Konstantin Emelyanov - Fotolia
Plenty of network teams were caught off guard when business leaders allowed employees to work from home in the wake of the COVID-19 pandemic. Network admins raced to retool remote access policies and technologies to support the shift.
As pandemic concerns begin to subside and enterprises start discussions about allowing employees to return to the office, it's important to get the network prepared for the migration back to the corporate LAN. Here are a few network capacity planning best practices to consider as employees return to the office.
Perform hardware and software upgrades prior to users returning
Once corporate policy changed to allow employees to work from home, network and infrastructure administrators scrambled to ensure their network and corresponding application, server and cloud technologies could accommodate the massive uptick in remote workers. Remote access, corporate edge and cloud technologies -- correctly -- got all the attention, but management and upkeep of the corporate LAN, wireless LAN and WAN may have slipped.
Before users can return to the office en masse, audit the current state of the corporate network, and perform any critical hardware or software upgrades. Do this while end-user occupancy is low. It will help reduce any network outages that can affect business operations.
Anticipate a hybrid workplace environment for the foreseeable future
Although the likelihood of employees returning to the office within the year is expected to be reasonably high, understand that something may occur that returns employees back to their homes at a moment's notice.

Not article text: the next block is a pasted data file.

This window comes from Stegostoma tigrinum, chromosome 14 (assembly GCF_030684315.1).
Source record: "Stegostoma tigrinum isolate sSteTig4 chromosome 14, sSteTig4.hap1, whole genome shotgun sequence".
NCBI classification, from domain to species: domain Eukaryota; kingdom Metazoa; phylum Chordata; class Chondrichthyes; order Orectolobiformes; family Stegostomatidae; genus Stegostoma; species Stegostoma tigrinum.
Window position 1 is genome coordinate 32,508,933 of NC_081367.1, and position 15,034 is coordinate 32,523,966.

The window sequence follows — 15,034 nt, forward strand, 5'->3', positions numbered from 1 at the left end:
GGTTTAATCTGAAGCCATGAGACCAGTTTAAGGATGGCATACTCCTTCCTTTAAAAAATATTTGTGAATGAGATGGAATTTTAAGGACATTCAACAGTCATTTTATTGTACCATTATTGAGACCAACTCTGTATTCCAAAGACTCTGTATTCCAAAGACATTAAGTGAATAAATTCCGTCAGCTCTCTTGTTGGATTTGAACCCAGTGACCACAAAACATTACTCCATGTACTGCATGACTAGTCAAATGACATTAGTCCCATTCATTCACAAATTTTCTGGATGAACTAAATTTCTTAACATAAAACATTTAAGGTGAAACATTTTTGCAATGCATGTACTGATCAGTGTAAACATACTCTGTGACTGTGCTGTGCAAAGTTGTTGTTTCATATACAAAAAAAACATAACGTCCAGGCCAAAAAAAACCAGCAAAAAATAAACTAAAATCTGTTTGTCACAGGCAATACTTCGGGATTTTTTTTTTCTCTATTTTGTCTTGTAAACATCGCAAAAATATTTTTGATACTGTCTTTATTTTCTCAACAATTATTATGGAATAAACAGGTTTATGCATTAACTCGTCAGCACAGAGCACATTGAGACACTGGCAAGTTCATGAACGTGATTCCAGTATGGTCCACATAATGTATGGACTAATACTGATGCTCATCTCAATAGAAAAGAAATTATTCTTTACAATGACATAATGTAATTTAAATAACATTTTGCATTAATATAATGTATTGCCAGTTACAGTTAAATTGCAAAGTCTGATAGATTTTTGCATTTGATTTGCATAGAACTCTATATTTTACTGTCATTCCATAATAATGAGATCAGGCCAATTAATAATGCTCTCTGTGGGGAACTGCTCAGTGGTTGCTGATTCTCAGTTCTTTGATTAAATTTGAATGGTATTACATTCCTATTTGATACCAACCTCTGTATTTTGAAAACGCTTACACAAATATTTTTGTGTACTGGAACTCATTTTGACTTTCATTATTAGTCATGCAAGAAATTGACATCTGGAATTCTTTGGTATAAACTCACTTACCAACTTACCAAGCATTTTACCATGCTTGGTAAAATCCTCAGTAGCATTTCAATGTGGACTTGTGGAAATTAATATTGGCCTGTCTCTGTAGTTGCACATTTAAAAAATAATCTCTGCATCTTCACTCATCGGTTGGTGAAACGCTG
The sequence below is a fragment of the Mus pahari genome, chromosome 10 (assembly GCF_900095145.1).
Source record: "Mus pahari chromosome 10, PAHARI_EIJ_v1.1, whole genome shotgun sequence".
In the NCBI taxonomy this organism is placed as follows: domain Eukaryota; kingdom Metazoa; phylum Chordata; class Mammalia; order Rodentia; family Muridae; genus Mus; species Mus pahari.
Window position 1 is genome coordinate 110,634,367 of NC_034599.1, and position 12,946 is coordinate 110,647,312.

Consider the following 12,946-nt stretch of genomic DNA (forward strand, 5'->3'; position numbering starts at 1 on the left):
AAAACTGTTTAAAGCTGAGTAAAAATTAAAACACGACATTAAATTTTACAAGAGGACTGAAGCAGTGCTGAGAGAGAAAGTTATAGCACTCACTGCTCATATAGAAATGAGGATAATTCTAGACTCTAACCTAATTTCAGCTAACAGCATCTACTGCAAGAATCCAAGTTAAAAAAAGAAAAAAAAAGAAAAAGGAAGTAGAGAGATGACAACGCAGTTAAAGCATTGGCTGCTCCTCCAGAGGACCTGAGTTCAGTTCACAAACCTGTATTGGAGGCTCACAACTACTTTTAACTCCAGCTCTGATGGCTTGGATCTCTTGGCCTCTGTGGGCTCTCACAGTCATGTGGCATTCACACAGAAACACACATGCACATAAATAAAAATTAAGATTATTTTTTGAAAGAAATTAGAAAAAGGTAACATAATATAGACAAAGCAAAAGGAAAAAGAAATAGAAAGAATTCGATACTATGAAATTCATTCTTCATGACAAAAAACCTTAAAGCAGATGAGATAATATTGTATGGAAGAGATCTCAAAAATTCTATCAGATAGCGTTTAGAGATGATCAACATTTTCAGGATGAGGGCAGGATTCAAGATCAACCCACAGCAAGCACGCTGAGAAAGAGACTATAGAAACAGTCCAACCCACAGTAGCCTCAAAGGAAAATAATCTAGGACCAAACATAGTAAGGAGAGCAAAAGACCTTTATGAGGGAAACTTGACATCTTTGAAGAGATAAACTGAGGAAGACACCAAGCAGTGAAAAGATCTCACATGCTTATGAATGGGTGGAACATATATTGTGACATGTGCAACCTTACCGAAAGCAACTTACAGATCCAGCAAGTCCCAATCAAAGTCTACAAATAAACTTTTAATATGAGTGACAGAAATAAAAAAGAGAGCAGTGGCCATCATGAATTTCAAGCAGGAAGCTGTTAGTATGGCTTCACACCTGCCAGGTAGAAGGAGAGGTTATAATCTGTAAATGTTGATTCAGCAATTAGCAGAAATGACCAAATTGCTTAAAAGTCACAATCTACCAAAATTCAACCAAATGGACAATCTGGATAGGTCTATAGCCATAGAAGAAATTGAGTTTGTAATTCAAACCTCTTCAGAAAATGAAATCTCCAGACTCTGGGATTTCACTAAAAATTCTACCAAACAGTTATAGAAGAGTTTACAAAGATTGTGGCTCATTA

Because of this, anticipate as part of your planning best practices that most of your employees will be working in a hybrid home and office setting for the foreseeable future. Users will expect that all apps, data and other digital resources are accessible and perform identically, regardless of where they work. This may require administrators to rethink their work-from-home deployment strategies to further enhance application performance and data security.
Assess how application usage may have changed
The types of apps and the number of users who access them may be drastically different now compared to a year ago. Investigate these shifts, and determine if any may negatively affect the corporate network from a performance and data security perspective. The use of video conferencing software, for example, has exploded over the past 12 months. The use of these latency-sensitive and bandwidth-hungry applications will continue even as employees return to the office. Verify that sufficient network capacity is available to handle the additional bandwidth load.